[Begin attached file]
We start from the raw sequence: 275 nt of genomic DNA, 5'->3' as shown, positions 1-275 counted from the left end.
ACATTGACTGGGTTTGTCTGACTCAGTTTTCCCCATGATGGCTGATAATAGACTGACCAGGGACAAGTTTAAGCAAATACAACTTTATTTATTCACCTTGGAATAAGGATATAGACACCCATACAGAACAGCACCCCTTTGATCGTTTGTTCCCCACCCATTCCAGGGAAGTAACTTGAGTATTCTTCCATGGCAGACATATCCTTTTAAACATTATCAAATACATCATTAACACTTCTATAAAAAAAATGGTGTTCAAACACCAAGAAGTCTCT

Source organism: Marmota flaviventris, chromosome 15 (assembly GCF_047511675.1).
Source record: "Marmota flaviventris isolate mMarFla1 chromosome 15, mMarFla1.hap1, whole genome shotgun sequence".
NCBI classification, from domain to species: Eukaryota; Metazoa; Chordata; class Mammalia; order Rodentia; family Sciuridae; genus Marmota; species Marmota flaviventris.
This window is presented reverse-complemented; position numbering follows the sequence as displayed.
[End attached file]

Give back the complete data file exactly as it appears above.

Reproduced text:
We start from the raw sequence: 275 nt of genomic DNA, 5'->3' as shown, positions 1-275 counted from the left end.
ACATTGACTGGGTTTGTCTGACTCAGTTTTCCCCATGATGGCTGATAATAGACTGACCAGGGACAAGTTTAAGCAAATACAACTTTATTTATTCACCTTGGAATAAGGATATAGACACCCATACAGAACAGCACCCCTTTGATCGTTTGTTCCCCACCCATTCCAGGGAAGTAACTTGAGTATTCTTCCATGGCAGACATATCCTTTTAAACATTATCAAATACATCATTAACACTTCTATAAAAAAAATGGTGTTCAAACACCAAGAAGTCTCT

Source organism: Marmota flaviventris, chromosome 15 (assembly GCF_047511675.1).
Source record: "Marmota flaviventris isolate mMarFla1 chromosome 15, mMarFla1.hap1, whole genome shotgun sequence".
NCBI classification, from domain to species: Eukaryota; Metazoa; Chordata; class Mammalia; order Rodentia; family Sciuridae; genus Marmota; species Marmota flaviventris.
This window is presented reverse-complemented; position numbering follows the sequence as displayed.